", 1881; "Ahasverus: Die Sage vom ewigen Juden; eine wissenschaftliche Abhandlung; mit einem kritischen Protest wider Ed. v. Hartmann und Adolf Stöcker", 1885; also "Der Judengott und Richard Wagner: Eine Antwort an die Bayreuther Blätter; Zum 28. Mai 1881"). He wrote and spoke against Adolf Stöcker and Richard Wagner and other expressions of Protestant anti-Semitism during a period of its resurgence.
Ruysbroeck insisted that the soul finds God in its own depths, and noted three stages of progress in what he called the spiritual ladder of Christian attainment: (1) the active life, (2) the inward life, (3) the contemplative life. He did not teach the fusion of the self in God, but held that at the summit of the ascent the soul still preserves its identity. In the "Kingdom of the Lovers of God" he explains that those seeking wisdom must "flow forth on the waters to all the boundaries of the earth, that is, on compassion, pity and mercy shown to the needs of all men", must "fly in the air of the Rational faculty" and "refer all actions and virtues to the honour of God"; thence (through grace) they will find an "immense and boundless clearness" bestowed upon their mind. In relation to the contemplative life, he held that three attributes should be acquired: The first is spiritual freedom from worldly desires ("as empty of every outward work as if he did not work at all"), the second is a mind unencumbered with images ("inward silence"),and the third is a feeling of inward union with God ("even as a burning and glowing fire which can never more be quenched"). His works, of which the most important were "De vera contemplatione" ("On true contemplation") and "De septem gradibus amoris" ("On the seven steps of love"), were published in 1848 at Hanover; also "Reflections from the Mirror of a Mystic" (1906) and "Die Zierde der
On the death of Superintendent Ernst, Vilmar was elected his successor. The election was subject, however, to the approval of the sovereign, and this the last prince-elector of Hesse refused. Vilmar, though elected superintendent, was now appointed professor of theology at Marburg (Oct. 27, 1855). Unwillingly he entered upon an office which he would have welcomed a quarter of a century before. Yet he became the most influential professor in the university. His program was set forth in "Die Theologie der Thatsachen wider die Theologie der Rhetorik" (1856), and four times, in the spirit of practical religion there propounded, he conducted his theological pupils through a three-years´ course which covered the entire Bible. This course of lectures was edited by his pupil C. Müller under the title "Collegium Biblicum" (6 vols., Gütersloh, 1879–83); and most of his other lectures were also edited posthumously: K. W. Piderit preparing the "Die Augsburgische Konfession" (Marburg, 1870), "Lehre vom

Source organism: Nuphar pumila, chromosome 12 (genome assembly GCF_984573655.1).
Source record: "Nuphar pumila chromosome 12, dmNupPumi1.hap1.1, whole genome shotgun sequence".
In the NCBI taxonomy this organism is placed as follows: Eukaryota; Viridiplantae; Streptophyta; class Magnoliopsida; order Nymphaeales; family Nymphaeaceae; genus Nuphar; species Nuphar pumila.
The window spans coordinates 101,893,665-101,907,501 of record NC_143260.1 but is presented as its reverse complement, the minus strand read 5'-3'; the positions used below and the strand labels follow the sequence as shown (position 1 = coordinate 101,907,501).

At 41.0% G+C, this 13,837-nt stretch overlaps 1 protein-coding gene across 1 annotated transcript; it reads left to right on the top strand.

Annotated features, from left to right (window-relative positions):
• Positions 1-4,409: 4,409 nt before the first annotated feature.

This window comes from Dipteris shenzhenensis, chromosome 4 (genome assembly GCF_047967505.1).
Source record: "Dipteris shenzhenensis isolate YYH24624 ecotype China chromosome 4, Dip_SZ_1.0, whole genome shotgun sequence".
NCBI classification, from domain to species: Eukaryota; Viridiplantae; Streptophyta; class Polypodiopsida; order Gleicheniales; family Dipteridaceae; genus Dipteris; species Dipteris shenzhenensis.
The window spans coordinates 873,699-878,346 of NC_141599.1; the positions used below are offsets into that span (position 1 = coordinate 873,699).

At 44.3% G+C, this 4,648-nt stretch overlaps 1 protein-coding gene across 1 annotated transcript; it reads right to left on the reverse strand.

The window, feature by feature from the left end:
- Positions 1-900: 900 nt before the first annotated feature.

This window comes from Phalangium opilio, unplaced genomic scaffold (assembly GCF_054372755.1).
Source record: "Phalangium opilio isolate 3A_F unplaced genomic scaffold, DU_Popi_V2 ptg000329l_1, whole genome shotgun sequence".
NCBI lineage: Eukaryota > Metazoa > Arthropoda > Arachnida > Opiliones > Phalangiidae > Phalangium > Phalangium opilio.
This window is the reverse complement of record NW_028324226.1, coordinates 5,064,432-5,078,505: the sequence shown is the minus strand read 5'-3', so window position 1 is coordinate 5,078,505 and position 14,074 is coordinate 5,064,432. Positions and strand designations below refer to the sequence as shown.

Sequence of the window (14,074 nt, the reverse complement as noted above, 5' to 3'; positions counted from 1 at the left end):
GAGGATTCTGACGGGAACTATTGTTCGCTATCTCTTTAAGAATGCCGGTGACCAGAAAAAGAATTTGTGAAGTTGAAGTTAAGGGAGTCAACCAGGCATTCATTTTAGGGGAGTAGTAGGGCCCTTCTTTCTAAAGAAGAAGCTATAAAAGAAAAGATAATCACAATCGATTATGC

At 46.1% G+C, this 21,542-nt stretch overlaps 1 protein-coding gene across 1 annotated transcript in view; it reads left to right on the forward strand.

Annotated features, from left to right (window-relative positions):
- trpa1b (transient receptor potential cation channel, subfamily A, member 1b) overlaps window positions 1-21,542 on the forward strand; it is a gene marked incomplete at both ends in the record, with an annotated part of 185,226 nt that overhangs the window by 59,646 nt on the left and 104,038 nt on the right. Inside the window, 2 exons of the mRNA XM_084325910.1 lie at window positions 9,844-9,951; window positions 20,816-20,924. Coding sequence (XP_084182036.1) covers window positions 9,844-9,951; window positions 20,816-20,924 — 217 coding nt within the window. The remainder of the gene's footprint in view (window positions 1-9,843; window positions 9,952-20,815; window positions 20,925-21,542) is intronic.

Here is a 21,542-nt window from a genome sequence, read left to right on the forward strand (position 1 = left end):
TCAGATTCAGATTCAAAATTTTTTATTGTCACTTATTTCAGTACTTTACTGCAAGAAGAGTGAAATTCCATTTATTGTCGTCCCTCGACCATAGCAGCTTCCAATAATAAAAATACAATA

Amt" (1870), "Christliche Kirchenzucht" (1872), "Pastoraltheologie" (Gütersloh, 1872), and "Dogmatik" (2 vols., 1874), and C. C. Israel those on "Theologische Moral" (2 vols., 1871). Vilmar lectured also on homiletics, hymnology, and the literary history of the theology of the Reformation period. Besides his professorial activity, Vilmar was the soul of the conferences of the Lutheran pastors of both Hesses, which were held alternately at Marburg and Friedberg from 1857 to 1866. He further aided the aims of these conferences by editing the "Pastoraltheologische Blätter" (12 vols., Stuttgart, 1861–66), to which he contributed a series of articles edited by C. Müller under the title "Kirche und Welt" (2 vols., Gütersloh, 1872). But despite the companionship of his pupils, Vilmar felt more and more isolated and alone at Marburg, nor could he overcome his grief at the events of 1866. His melancholy continually increased, and a few months after the death of his second wife, he was found dead in bed from a repeated stroke of apoplexy.